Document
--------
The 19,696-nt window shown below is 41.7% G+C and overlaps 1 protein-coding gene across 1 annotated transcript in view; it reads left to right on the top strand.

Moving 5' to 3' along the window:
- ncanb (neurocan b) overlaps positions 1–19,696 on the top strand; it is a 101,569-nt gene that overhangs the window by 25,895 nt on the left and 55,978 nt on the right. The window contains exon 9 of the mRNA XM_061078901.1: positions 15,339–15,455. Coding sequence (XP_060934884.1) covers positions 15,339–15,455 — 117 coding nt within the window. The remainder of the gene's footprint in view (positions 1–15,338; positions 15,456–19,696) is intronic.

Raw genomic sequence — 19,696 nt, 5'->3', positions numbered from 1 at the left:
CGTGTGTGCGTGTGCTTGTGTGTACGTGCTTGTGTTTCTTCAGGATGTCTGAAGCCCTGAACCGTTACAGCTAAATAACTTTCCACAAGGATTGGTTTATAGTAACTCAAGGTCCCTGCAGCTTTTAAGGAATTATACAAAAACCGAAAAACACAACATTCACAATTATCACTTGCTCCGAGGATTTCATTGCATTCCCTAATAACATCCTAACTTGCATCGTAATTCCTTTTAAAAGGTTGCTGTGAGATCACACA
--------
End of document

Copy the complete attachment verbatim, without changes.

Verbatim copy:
The 19,696-nt window shown below is 41.7% G+C and overlaps 1 protein-coding gene across 1 annotated transcript in view; it reads left to right on the top strand.

Moving 5' to 3' along the window:
- ncanb (neurocan b) overlaps positions 1–19,696 on the top strand; it is a 101,569-nt gene that overhangs the window by 25,895 nt on the left and 55,978 nt on the right. The window contains exon 9 of the mRNA XM_061078901.1: positions 15,339–15,455. Coding sequence (XP_060934884.1) covers positions 15,339–15,455 — 117 coding nt within the window. The remainder of the gene's footprint in view (positions 1–15,338; positions 15,456–19,696) is intronic.

Raw genomic sequence — 19,696 nt, 5'->3', positions numbered from 1 at the left:
CGTGTGTGCGTGTGCTTGTGTGTACGTGCTTGTGTTTCTTCAGGATGTCTGAAGCCCTGAACCGTTACAGCTAAATAACTTTCCACAAGGATTGGTTTATAGTAACTCAAGGTCCCTGCAGCTTTTAAGGAATTATACAAAAACCGAAAAACACAACATTCACAATTATCACTTGCTCCGAGGATTTCATTGCATTCCCTAATAACATCCTAACTTGCATCGTAATTCCTTTTAAAAGGTTGCTGTGAGATCACACA